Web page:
Syrian refugees find new hope with crowdfunded loans

Learn how you can participate in Kiva’s new World Refugee Fund.

Imagine that one quarter of your country’s population is made up of refugees living in informal camps. That’s the reality in Lebanon today. More than 1 million Syrian refugees now live in the country, and 7 out of 10 of those families live in extreme poverty.

Many refugee families have been in Lebanon since the beginning of the Syrian Civil War or even longer.

Mohammad, a Syrian refugee in Lebanon, next to his aluminium press

Mohammad and his four children left Syria in 2013. At home in Joubar, Syria, he had his own business as an aluminium presser until his workplace and his community were destroyed.

“It became quite violent and conflict-riddled,” Mohammad shared. “It was impossible to even walk to work, even though I lived only a few hundred meters away. We were lucky to leave alive.”

Refugees like Mohammad need aid to meet their emergency needs, but long-term solutions are also needed to transition informal camps into secure and productive communities. Displaced populations face a lot of obstacles — few traditional financial institutions are willing to serve them because lending to refugees is considered risky, and there can be resentment from local residents who worry refugees will compete for resources or overwhelm the government. Because of this, refugees often aren’t able to establish small businesses, create savings accounts or invest in income-generating ventures despite their desire to work and contribute.

That’s where compassionate everyday people can make a huge difference. Kiva lenders around the world crowdfund loans, $25 at a time, to refugees, displaced peoples and the communities that host them. Kiva helps families gain access to credit and financial services that can create jobs and better livelihoods, while also supporting the host communities.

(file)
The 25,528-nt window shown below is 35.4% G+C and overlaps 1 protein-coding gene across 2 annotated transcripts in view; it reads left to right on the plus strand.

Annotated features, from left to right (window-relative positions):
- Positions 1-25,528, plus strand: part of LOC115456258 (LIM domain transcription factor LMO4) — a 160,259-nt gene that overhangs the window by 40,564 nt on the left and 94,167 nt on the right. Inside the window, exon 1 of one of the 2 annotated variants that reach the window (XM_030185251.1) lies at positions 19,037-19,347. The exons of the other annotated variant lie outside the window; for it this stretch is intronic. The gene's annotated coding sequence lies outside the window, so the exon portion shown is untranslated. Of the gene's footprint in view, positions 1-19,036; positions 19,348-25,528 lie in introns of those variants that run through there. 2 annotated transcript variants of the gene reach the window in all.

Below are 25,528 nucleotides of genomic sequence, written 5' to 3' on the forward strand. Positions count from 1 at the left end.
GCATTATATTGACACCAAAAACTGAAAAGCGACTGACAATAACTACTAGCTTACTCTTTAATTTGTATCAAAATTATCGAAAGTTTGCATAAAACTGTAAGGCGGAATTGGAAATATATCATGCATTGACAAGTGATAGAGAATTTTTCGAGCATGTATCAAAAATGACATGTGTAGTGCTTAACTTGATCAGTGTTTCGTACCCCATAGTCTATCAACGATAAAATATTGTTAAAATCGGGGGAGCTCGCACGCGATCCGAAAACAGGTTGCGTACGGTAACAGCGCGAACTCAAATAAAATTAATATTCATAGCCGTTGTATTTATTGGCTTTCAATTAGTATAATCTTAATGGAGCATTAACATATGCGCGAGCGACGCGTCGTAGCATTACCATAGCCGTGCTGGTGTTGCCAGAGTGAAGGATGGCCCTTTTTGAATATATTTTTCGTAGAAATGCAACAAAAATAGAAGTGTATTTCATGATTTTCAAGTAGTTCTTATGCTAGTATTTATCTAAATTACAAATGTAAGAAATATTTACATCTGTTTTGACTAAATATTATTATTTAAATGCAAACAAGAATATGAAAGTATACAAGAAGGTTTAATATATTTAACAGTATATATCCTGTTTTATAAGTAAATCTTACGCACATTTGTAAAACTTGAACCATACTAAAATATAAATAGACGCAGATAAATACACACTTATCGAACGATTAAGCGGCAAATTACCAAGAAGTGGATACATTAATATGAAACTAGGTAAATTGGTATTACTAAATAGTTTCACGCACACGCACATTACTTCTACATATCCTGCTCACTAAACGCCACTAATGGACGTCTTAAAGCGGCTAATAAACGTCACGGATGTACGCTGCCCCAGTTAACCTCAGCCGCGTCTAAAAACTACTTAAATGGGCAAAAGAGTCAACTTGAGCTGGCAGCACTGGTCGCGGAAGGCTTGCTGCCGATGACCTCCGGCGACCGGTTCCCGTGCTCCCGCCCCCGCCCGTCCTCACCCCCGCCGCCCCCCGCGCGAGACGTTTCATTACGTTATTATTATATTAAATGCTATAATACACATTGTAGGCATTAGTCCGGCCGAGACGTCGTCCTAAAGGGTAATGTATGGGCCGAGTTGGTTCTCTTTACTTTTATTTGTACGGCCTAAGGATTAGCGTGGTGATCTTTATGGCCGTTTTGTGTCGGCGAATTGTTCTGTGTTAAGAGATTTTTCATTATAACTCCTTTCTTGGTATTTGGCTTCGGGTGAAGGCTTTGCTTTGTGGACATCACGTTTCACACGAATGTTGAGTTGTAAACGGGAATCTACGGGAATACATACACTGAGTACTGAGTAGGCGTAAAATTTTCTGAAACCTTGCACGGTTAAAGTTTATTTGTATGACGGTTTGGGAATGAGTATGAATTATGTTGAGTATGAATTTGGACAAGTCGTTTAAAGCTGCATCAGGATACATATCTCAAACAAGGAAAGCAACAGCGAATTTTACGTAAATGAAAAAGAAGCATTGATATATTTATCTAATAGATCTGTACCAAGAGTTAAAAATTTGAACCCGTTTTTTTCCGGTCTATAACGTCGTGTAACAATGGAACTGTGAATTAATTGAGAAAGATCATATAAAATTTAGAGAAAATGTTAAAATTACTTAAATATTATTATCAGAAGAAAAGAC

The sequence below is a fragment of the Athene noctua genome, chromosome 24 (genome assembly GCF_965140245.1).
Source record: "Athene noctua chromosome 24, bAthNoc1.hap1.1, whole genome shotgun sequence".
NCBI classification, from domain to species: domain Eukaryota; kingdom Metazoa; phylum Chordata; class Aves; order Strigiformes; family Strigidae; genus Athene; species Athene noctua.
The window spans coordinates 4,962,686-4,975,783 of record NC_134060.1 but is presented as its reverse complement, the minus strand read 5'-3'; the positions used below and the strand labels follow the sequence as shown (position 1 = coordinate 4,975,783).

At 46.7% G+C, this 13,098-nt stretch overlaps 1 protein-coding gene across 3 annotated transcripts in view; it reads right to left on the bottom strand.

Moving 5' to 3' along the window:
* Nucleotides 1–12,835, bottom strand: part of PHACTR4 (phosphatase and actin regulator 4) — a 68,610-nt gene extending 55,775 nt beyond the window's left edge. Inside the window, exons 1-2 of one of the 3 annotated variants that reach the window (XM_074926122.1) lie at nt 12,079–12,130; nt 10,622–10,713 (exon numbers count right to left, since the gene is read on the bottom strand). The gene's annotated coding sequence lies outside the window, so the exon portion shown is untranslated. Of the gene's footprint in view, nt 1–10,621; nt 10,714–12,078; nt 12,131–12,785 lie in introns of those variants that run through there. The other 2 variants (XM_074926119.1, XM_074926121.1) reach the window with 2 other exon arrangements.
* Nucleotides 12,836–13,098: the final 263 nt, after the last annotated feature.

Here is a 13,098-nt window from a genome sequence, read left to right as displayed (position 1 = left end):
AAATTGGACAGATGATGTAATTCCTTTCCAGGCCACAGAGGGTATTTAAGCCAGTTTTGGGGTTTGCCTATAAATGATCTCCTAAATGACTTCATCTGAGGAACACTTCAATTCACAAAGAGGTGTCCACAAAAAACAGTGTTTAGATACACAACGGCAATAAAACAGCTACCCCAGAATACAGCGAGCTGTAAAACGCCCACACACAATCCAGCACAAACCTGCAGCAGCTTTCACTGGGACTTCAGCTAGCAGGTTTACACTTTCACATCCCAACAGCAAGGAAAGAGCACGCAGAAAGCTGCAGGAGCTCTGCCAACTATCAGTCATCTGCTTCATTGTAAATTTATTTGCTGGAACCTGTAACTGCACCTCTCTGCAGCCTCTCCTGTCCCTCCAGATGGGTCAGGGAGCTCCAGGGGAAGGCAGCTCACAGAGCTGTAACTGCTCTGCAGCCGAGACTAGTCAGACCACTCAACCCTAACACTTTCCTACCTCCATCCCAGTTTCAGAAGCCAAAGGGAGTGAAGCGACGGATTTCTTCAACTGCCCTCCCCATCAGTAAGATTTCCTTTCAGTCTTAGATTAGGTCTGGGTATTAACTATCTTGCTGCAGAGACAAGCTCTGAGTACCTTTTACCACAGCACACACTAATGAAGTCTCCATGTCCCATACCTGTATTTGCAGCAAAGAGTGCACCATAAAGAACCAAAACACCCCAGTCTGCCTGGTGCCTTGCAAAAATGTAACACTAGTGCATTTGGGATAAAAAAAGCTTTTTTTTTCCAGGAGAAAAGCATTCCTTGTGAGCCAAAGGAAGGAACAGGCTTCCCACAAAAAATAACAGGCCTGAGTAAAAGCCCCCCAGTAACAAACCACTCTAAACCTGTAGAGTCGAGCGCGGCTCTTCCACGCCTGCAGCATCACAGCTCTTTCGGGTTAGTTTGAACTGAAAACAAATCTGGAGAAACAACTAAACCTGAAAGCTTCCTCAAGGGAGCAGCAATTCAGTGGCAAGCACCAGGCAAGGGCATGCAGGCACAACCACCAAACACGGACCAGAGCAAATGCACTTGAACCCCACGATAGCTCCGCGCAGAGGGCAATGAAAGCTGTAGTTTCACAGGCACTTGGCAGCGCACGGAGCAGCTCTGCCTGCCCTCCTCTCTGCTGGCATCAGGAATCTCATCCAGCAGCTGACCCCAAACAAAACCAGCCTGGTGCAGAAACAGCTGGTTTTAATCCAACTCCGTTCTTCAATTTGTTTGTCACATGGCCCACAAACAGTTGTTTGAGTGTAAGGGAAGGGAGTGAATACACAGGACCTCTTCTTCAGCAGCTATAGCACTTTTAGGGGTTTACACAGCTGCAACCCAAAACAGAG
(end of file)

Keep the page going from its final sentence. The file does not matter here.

When Mohammad first fled to Lebanon, he did whatever work he could find in factories. Then, he began to set up his own shop, renting an aluminium pressing machine to continue his craft. He took out a loan through Kiva’s Field Partner, Al Majmoua, one of the few finance institutions that works with Syrian and Palestinian refugees. The $1,000 loan, supported by 36 Kiva lenders, combined with his other savings, helped Mohammad buy his own machine, eliminating rental expenses and increasing his profit margins.

He hopes to take out another loan soon to scale his production and send all his children to school.

“Only my daughter is going to school,” he said. “The others are at home as we don’t have the finances to send them.”

Refugees are considered high-risk because of their limited or inaccessible credit history, few fixed assets for collateral and unknown futures. One of the reasons Kiva lenders’ capital is so game-changing in this crisis is that it’s risk tolerant, helping financial institutions reach clients who are higher risk, such as refugees.

The Kiva Field Partner who worked with Mohammad, Al Majmoua, also uses a group loan model as a way to reduce risk and offer services to more refugees. Some of the groups also include a Lebanese citizen, to help foster collaboration between refugees and host communities. While each group member receives their own loan, the group is responsible for every member’s repayment. This creates joint responsibility; if one member defaults, the others are accountable for the repayment of the loan. Not only does this encourage members to succeed themselves, it also inspires them to support their group members.